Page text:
Several microarray-based expression profiling tests have been established for the purpose of locating the likely site of tumor origin. In these assays, the molecular profile of a CUP case is assigned to the most likely primary tumor by comparing the molecular signature of the CUP case to control panels with known primaries for similarity (6–8). The accuracy of these techniques has been validated by applying them to cancers with known primary and CUP cases with primary tumors unmasked during the further course of disease.

In a study by Hainsworth et al., expression profiling with a 92-gene cancer classifier assay permitted allocation of the CUP tumor to a likely tissue of origin in 98% of cases (6). Subsequently, treatment was implemented according to the likely primary site. This treatment strategy led to a 2-year overall survival of 49% in patients with treatment-responsive tumor types and high prediction probability, which compared favorably with retrospective results using empiric CUP regimens. The validity of this strategy for primary identification is also supported by a recent study by the same group, where patients predicted to have a likely lung primary by this assay displayed a high frequency of ALK translocations with 4/21 positive patients, reminiscent of lung cancer (9).

In line with these observations, another group observed that patients presumed to have a primary tumor typically responsive to a platinum/taxane chemotherapy combination (breast, lung and ovarian cancer) by a 2000-gene expression microarray assay actually displayed a superior response to platinum/taxane as compared with patients with a predicted primary known to be less responsive to this regimen (response rates 53% vs. 26%, respectively) (10).

In addition to this microarray-based profiling, individual genomic aberrations can give hints towards the most likely primary as well. As discussed above, ALK translocations are judged to be suggestive of a lung primary (9). Further examples are BRCA mutations, which imply a gynecological primary and IDH1 mutations, which suggest a pancreatico-biliary primary tumor (11, 12). Often, however, mutational profiles, which frequently contain mutations in TP53, K-RAS and CDKN2A as described above, are compatible with several possible tissues of origin.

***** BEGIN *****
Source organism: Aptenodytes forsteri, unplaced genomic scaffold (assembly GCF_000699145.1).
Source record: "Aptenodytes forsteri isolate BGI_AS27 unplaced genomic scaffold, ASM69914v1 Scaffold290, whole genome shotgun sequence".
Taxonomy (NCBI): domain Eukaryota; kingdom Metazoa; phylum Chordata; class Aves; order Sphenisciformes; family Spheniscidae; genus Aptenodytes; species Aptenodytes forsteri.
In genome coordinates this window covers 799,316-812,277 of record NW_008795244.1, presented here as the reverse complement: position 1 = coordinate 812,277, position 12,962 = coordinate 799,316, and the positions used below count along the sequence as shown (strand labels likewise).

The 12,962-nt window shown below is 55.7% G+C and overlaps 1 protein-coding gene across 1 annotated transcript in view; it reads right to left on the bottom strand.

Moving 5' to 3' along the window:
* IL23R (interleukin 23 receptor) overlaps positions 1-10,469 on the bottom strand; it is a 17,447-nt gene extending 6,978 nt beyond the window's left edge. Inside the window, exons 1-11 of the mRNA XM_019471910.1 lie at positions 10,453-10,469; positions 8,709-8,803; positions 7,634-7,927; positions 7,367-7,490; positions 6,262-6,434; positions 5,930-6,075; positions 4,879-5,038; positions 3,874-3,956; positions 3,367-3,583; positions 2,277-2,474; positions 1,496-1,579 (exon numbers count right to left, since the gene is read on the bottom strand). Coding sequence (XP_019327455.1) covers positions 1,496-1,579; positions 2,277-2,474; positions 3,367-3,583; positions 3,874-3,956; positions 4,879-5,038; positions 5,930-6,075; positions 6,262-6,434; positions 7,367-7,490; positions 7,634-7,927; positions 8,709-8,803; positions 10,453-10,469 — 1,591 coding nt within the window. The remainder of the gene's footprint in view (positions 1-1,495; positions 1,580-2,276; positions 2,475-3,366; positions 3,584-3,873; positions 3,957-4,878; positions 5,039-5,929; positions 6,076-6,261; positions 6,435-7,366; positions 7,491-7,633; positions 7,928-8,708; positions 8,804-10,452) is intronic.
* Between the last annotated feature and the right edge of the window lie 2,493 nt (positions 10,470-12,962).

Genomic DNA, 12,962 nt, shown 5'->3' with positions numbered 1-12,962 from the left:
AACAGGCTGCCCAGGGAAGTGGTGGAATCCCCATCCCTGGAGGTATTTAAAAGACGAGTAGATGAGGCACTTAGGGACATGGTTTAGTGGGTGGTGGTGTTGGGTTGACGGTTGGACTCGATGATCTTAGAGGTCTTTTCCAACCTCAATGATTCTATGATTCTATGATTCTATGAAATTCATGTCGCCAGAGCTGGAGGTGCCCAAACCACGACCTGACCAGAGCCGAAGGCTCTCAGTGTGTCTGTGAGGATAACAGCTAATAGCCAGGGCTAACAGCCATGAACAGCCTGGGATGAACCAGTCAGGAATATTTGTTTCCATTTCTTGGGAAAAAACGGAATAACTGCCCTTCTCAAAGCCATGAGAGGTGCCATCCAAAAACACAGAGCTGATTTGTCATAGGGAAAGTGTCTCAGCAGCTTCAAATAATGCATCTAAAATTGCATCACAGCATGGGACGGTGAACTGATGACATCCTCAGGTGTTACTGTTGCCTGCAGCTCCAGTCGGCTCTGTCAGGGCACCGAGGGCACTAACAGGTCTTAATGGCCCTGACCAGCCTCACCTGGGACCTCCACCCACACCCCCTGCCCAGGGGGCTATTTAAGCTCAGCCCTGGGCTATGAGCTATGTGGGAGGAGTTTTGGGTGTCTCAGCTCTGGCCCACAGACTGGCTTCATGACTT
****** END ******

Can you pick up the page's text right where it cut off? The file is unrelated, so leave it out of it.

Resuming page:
Next-generation sequencing has entered clinical medicine in the last decade and is expected to impact the standard of care in oncology. Beyond guiding treatment decisions by suggesting a primary via molecular profiling, sequencing strategies also open up the perspective for directly targeted therapies with drugs like kinase inhibitors, immune checkpoint inhibitors and antibodies, although the identification of patients who benefit from these approaches is still challenging (1, 13).

A paramount example for biomarker-predicted targeted therapy in CUP is the use of crizotinib for cancers harboring ALK translocations or MET amplifications. Case reports have shown that these mutations are successfully druggable in CUP (2, 14). Activating EGFR mutations offer the possibility of anti-EGFR treatment with erlotinib, afatinib, gefitinib or lapatinib, mimicking the treatment of lung cancer. ERBB amplification or overexpression is known to entail responsiveness to ERBB/Her2 inhibitors like trastuzumab or lapatinib in breast, gastric and salivary gland cancers (15), suggesting that it is druggable in CUP as well.